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April 1, 2013: We've scoured the Web to find the best and most compelling animal stories, videos and photos. And it's all right here.
This is no April Fools’ Day joke. Tiny Beyoncé, who fit on an iPhone when she was born last year, has defied the odds and is thriving — and celebrating her first birthday. Believed to be the world’s smallest dog, the Chihuahua and Dachshund mix was born last March to mom Casey, who was rescued by the Grace Foundation in California just before she was scheduled to be euthanized. The puppy had no heartbeat and she wasn’t breathing when she was born, but the Grace Foundation’s Beth DeCaprio saved Beyoncé with mouth-to-mouth resuscitation. Now, the survivor is full-grown at 3 pounds, and is serving as an ambassador for rescue dogs by helping to raise awareness about animals who need homes. — Watch it at Today
When Friday’s date night between giant pandas Mei Xiang and Tian Tian didn’t lead to any “competent breeding,” the scientists and veterinarians at the National Zoo quickly moved on to artificial insemination. Mei Xiang was put under general anesthesia on Saturday morning and inseminated with sperm from her partner, Tian Tian. The pair has one living offspring, Tai Shan, who was born in 2005 after his mom was inseminated. In September, Mei Xiang surprised her caretakers when she gave birth to a cub, but the baby died just six days later. “We are hopeful that our breeding efforts will be successful this year, and we’re encouraged by all the behaviors and hormonal data we’ve seen so far,” said Dave Wildt of the Smithsonian Conservation Biology Institute. — Read it at the Washington Post
The bunny that inspired The Adventures of Peter Cottontail a century ago was once bountiful in the northeast, but is now facing a disappearing habitat. Cottontail rabbits thrive in an environment of shrubs, saplings, weeds and vines. It’s not human sprawl that’s hurt them, but a lack of human activity on agricultural lands that has lead to the maturing of the forests. That’s resulted in a thinning population of cottontails. Conservationists are now working with landowners to try to restore their natural habitat. — Read it from AP via the Huffington Post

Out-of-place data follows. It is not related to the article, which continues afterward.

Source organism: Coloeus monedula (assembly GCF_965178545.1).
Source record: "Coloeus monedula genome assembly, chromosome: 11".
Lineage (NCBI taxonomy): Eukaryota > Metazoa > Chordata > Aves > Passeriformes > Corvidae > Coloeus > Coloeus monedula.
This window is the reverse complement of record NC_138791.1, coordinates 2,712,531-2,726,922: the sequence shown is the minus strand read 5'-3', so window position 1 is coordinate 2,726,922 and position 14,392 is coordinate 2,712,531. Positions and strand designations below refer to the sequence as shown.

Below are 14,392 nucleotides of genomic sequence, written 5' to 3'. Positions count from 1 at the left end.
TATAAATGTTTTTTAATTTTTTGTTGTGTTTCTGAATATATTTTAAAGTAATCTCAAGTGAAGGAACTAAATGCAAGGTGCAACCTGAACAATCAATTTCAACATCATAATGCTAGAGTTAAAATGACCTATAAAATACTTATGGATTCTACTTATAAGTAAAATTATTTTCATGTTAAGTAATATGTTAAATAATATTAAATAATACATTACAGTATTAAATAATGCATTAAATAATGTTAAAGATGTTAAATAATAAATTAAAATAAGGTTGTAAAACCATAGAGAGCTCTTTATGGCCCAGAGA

This bird pair knows a good spot when they see one. The Roseate Spoonbills decided to nest right outside the spoonbill exhibit at Tampa’s Lowry Park Zoo. Their four chicks hatched in March and are growing fast. They’re losing their fuzzy down and their first flight feathers are beginning to appear. Spoonbills were once at high risk of disappearing because they were hunted for their pink feathers, but the protected species has fortunately rebounded. — Read it at Zooborns
Patrick Higgins didn’t know what he was in for when he sent an email to the trustees of the Swansea Public Library in Massachusetts last month saying he wanted a resident cat removed from the building. He argued that people with cat allergies would be unable to use the library, which meant it didn’t comply with the American Disabilities Act. But he didn’t account for Penny the cat’s many fans. Her supporters quickly created online petitions to keep the library cat, who has her own library card, on the premises. By Friday, Higgins had dropped his plan to file a formal complaint with the U.S. Department of Justice, while the chairman for the library board promised to address Higgins’ concerns. Penny is the third cat to be a permanent resident at the Swansea library since 1986. — Read it at ABC News
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